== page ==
It depends. The meetings with the whole team are held in German, so in the beginning someone kindly translated for me, and now I catch a bit, but not entirely. Sometimes I think it’s good not to understand.

AK

That’s true—I wish I didn’t understand most of what I see going on!
You were saying a bit about the public. I’m wondering who you consider your public—do you think of audience, public, and community all within the same registers?

LLP

It’s important to address those people who don’t know what the Kunsthalle Wien is, as well as those who have never been there. This is something difficult to get proof of, though obviously there are tools to verify visitor numbers. In terms of communication, the visual identity of the Kunsthalle Wien was designed by Boy Vereecken. He is based in Brussels and developed the identity—with these different types of eagles, which of course was an homage to Marcel Broodthaers and, at the same time, is a visible, recognizable symbol.

AK

It’s certainly flirting with different signifiers of power.

LLP

For each exhibition, we have a different version of the eagle serving as the voice and symbol for different individual projects.

AK

That’s interesting.

LLP

So far, that’s been very effective, so much so that we have people who say, “Ah, the eagle.” Sometimes the eagle is so cool for the younger audiences that they see the eagle but don’t match it up with the exhibition. We also invest a lot in the distribution of flyers and posters. I used to do the same with NERO when we were distributing it for free, and maybe it’s easier to do in a city like Vienna, which is not so big. In terms of profile, our audience is definitely a younger audience compared to other museums. A large percentage is also international.

AK

Tourists?

LLP

It’s interesting, because the typical tourist who visits Vienna goes to the Belvedere, Kunsthistorisches, and Secession. So, if they visit the Kunsthalle, it’s because they’re either already quite interested in contemporary art, or younger people who are interested in the visual communication or the way it appears to be a bit closer to their interests.

AK

And leaning on that, what other institutions do you feel the ethos of the Kunsthalle resonates with?

LLP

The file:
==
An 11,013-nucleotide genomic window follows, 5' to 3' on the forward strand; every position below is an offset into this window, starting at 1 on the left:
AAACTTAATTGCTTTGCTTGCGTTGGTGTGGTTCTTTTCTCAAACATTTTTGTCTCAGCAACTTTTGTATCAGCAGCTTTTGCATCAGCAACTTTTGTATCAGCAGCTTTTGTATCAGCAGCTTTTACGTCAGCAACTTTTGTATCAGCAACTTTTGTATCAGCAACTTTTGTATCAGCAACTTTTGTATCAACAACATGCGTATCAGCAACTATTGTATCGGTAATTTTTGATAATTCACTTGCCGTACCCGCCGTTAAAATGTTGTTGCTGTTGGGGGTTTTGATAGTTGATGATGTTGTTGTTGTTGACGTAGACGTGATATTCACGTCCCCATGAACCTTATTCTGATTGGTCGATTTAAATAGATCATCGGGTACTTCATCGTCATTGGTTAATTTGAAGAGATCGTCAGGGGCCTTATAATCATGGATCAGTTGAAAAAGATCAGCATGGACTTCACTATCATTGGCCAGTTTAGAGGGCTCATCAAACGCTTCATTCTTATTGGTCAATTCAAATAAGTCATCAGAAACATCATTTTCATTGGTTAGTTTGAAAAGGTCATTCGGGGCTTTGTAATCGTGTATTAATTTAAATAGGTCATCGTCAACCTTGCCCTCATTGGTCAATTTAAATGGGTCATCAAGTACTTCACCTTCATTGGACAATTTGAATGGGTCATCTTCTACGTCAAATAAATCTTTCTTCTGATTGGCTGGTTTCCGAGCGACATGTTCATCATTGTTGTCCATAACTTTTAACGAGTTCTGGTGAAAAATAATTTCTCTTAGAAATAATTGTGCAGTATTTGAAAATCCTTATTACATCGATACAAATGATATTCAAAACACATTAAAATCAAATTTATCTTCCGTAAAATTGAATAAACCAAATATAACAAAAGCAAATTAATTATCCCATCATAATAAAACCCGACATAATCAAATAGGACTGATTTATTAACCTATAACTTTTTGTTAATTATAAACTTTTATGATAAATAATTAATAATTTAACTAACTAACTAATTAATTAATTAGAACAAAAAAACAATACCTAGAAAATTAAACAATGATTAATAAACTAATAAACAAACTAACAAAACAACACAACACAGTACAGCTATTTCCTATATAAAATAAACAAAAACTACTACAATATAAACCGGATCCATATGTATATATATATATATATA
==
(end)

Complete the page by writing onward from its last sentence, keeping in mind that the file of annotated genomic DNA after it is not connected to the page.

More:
The Secession definitely; it’s an example close to me. It’s hard to answer because for me, I’ve always been fascinated by institutions where the voice of the artist has a strong presence. In my imagination, I’ve always thought of the Kunsthalle as an ideal institution in terms of freedom, having in mind classical examples like Harald Szeemann or Johannes Cladders. As a student, these were significant models for me. For example, in Vienna, there’s an institution called Museum in Progress, which was influential when I started because it’s a museum without a physical space. They work with artists for public projects—meaning billboards, newspapers, any sort of public-facing project. Museum in Progress is not widely known as an institution, but for me it has been very, very inspiring—maybe because I founded a magazine that was free, and so the idea of addressing a very different and heterogeneous public was crucial. What the Museum in Progress has done and continues to do is fantastic, because they think outside the box. You can have a museum without a physical space, working closely with the artists and allowing everyone the possibility to see art without paying. It’s just up to your curiosity. Of course, giving things away for free has a negative element too…

AK

That’s a wonderful answer.

TN

Thinking about how the structure works with artists, are they compensated for their work through commissions?

LLP

We have a fee that we give to artists who have solo exhibitions, and occasionally for artists in group exhibitions. I don’t know how it was before, but since I started working here, we’ve had an artist fee that is more or less fixed, but sometimes changes according to the budget.

AK

But you pay artists, and that’s a big thing. One of the reasons we ask that question is that the structure of institutions is really undergoing deep consideration in the United States with regards to payments of artists and art workers. This also raises questions of overall funding and issues of race, class, ability, and gender equity. I’m sure you’ve seen the protests that have been following the Whitney Biennials over the years and the most recent critiques. So, in U.S. institutions in particular, we’re thinking about accessibility and how those have ramifications deep within our institutional structures. Who’s working in them? Who’s being presented? How are they being paid? Do employees get maternity leave? All of these things aren’t automatically built into the system, especially because we’re not a social democracy, but also because many of these institutions are founded upon deep colonial traumas and class divides. How does our current dispensation deal with that and how do the people within institutions think about those things on structural levels? These are all topics which are very present in the dialogues with my U.S. colleagues.